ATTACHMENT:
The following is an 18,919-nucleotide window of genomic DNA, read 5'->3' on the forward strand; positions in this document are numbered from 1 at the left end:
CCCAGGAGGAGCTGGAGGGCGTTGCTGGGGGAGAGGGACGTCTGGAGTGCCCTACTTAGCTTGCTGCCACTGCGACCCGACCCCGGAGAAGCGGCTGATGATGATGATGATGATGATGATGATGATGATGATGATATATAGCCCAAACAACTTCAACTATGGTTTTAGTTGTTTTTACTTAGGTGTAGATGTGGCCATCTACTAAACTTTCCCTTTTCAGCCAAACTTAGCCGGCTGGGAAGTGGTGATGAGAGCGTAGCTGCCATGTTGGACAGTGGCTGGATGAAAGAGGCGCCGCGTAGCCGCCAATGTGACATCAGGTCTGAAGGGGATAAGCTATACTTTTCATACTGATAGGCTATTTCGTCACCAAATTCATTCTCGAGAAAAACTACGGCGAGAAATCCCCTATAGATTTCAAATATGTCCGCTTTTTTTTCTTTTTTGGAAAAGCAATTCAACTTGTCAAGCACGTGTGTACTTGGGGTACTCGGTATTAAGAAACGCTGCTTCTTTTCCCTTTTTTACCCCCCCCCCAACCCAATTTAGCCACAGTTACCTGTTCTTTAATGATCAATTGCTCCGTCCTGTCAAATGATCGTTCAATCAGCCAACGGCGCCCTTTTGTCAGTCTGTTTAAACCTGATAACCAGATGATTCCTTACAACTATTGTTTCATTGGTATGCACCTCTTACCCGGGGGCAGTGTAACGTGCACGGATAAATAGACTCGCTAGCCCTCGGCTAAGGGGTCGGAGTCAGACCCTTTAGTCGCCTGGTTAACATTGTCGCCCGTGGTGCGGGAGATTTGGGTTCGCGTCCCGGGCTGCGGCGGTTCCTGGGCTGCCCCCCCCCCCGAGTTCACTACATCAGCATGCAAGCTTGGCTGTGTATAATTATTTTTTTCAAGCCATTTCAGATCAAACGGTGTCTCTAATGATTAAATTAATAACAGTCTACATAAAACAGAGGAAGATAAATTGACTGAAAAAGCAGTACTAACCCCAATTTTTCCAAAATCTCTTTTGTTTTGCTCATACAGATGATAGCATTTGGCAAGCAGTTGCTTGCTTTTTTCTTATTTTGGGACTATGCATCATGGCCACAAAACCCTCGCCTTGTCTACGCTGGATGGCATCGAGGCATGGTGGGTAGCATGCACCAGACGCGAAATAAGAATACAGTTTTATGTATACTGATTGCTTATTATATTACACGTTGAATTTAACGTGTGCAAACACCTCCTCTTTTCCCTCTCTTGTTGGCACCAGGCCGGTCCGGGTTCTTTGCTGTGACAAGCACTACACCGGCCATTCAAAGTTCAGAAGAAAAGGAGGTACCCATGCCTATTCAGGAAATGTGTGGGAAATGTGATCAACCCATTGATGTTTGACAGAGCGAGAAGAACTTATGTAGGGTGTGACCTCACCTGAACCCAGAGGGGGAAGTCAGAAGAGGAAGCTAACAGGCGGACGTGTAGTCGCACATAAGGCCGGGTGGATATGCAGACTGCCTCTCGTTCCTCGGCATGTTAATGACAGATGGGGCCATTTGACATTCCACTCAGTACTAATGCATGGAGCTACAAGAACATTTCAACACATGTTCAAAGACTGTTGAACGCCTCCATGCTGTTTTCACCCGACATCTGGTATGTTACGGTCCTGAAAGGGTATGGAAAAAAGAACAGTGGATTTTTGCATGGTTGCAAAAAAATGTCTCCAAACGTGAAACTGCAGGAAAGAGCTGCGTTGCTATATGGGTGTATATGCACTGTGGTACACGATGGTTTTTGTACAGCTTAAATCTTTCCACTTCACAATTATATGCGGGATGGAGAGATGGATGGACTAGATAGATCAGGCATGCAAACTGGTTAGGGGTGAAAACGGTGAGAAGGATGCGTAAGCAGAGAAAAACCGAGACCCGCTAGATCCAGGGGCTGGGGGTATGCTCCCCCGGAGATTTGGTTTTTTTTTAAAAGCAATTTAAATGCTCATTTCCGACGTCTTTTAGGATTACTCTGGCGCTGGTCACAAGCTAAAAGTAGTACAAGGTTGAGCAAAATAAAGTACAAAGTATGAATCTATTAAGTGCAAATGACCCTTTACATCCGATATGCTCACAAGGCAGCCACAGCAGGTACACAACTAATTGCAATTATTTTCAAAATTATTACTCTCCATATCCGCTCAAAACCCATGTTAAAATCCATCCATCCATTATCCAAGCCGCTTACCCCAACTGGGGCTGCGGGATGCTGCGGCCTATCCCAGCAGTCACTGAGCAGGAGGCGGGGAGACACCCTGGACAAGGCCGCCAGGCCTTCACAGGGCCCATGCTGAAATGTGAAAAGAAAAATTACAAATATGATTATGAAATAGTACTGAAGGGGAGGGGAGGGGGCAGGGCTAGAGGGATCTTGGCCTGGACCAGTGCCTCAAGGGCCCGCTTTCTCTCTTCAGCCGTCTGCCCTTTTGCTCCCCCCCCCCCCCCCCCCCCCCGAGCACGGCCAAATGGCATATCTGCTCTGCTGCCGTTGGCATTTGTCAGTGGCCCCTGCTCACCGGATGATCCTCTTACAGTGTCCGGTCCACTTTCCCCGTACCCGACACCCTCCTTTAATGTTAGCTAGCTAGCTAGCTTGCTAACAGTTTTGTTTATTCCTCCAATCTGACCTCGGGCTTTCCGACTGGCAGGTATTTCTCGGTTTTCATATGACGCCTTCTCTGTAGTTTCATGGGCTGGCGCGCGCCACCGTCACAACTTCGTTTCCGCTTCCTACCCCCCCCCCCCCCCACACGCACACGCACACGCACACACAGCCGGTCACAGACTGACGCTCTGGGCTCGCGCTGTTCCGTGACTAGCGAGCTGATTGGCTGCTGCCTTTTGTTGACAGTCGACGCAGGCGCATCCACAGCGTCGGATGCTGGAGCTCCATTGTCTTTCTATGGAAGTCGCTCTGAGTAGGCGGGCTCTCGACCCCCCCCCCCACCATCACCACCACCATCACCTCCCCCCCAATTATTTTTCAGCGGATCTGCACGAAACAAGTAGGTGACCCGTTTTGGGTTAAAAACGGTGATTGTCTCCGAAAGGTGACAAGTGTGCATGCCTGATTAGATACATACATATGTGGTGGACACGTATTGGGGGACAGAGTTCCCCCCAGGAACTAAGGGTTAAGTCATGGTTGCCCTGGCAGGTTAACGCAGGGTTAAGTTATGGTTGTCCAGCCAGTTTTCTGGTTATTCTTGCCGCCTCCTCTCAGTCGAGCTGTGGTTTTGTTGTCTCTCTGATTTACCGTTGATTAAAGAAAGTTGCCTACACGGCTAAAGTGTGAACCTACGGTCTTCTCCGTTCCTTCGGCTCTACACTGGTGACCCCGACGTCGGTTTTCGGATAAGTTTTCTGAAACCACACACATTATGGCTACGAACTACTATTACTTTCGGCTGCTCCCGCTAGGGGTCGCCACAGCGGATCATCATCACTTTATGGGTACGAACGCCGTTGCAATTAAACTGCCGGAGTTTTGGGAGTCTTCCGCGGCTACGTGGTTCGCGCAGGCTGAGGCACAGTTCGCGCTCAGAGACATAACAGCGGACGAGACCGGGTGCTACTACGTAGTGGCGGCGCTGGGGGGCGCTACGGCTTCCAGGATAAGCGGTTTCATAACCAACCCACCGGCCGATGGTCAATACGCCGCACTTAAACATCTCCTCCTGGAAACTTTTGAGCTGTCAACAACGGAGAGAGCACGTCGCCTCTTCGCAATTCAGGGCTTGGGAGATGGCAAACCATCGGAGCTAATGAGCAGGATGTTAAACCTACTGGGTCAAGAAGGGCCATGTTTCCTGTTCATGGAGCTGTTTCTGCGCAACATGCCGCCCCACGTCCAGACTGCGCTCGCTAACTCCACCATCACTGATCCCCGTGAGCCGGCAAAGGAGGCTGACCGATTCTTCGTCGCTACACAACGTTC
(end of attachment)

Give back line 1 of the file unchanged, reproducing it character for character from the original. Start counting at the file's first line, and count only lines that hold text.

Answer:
The following is an 18,919-nucleotide window of genomic DNA, read 5'->3' on the forward strand; positions in this document are numbered from 1 at the left end: